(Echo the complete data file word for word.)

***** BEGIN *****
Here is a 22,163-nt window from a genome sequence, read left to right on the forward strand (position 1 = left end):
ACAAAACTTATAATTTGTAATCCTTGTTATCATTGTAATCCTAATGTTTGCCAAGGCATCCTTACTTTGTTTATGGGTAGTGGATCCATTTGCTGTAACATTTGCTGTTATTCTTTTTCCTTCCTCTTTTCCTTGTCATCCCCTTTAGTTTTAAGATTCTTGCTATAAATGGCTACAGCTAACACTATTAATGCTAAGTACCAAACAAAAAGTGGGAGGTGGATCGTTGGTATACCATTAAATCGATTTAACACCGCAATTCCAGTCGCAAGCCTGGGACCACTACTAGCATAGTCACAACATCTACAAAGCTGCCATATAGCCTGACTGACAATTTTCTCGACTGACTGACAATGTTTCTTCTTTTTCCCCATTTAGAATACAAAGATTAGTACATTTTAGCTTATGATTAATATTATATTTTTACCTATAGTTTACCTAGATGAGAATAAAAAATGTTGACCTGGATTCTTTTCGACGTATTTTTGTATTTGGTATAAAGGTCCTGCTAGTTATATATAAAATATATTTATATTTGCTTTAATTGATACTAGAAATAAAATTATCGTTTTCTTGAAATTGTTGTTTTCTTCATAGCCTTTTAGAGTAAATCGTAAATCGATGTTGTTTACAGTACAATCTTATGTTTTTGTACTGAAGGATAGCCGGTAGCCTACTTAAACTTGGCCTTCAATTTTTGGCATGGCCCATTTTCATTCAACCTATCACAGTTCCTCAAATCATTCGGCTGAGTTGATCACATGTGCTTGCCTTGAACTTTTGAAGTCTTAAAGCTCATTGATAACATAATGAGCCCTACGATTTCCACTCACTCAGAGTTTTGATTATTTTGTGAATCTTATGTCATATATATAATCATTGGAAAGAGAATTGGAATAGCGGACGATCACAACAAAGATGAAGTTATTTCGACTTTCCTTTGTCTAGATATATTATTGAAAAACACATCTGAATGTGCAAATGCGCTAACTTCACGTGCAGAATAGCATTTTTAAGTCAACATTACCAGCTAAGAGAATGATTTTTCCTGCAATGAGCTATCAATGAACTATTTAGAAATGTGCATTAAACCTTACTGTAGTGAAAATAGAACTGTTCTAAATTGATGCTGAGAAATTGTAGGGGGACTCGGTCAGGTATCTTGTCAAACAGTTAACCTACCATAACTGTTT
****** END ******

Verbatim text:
Here is a 22,163-nt window from a genome sequence, read left to right on the forward strand (position 1 = left end):
ACAAAACTTATAATTTGTAATCCTTGTTATCATTGTAATCCTAATGTTTGCCAAGGCATCCTTACTTTGTTTATGGGTAGTGGATCCATTTGCTGTAACATTTGCTGTTATTCTTTTTCCTTCCTCTTTTCCTTGTCATCCCCTTTAGTTTTAAGATTCTTGCTATAAATGGCTACAGCTAACACTATTAATGCTAAGTACCAAACAAAAAGTGGGAGGTGGATCGTTGGTATACCATTAAATCGATTTAACACCGCAATTCCAGTCGCAAGCCTGGGACCACTACTAGCATAGTCACAACATCTACAAAGCTGCCATATAGCCTGACTGACAATTTTCTCGACTGACTGACAATGTTTCTTCTTTTTCCCCATTTAGAATACAAAGATTAGTACATTTTAGCTTATGATTAATATTATATTTTTACCTATAGTTTACCTAGATGAGAATAAAAAATGTTGACCTGGATTCTTTTCGACGTATTTTTGTATTTGGTATAAAGGTCCTGCTAGTTATATATAAAATATATTTATATTTGCTTTAATTGATACTAGAAATAAAATTATCGTTTTCTTGAAATTGTTGTTTTCTTCATAGCCTTTTAGAGTAAATCGTAAATCGATGTTGTTTACAGTACAATCTTATGTTTTTGTACTGAAGGATAGCCGGTAGCCTACTTAAACTTGGCCTTCAATTTTTGGCATGGCCCATTTTCATTCAACCTATCACAGTTCCTCAAATCATTCGGCTGAGTTGATCACATGTGCTTGCCTTGAACTTTTGAAGTCTTAAAGCTCATTGATAACATAATGAGCCCTACGATTTCCACTCACTCAGAGTTTTGATTATTTTGTGAATCTTATGTCATATATATAATCATTGGAAAGAGAATTGGAATAGCGGACGATCACAACAAAGATGAAGTTATTTCGACTTTCCTTTGTCTAGATATATTATTGAAAAACACATCTGAATGTGCAAATGCGCTAACTTCACGTGCAGAATAGCATTTTTAAGTCAACATTACCAGCTAAGAGAATGATTTTTCCTGCAATGAGCTATCAATGAACTATTTAGAAATGTGCATTAAACCTTACTGTAGTGAAAATAGAACTGTTCTAAATTGATGCTGAGAAATTGTAGGGGGACTCGGTCAGGTATCTTGTCAAACAGTTAACCTACCATAACTGTTT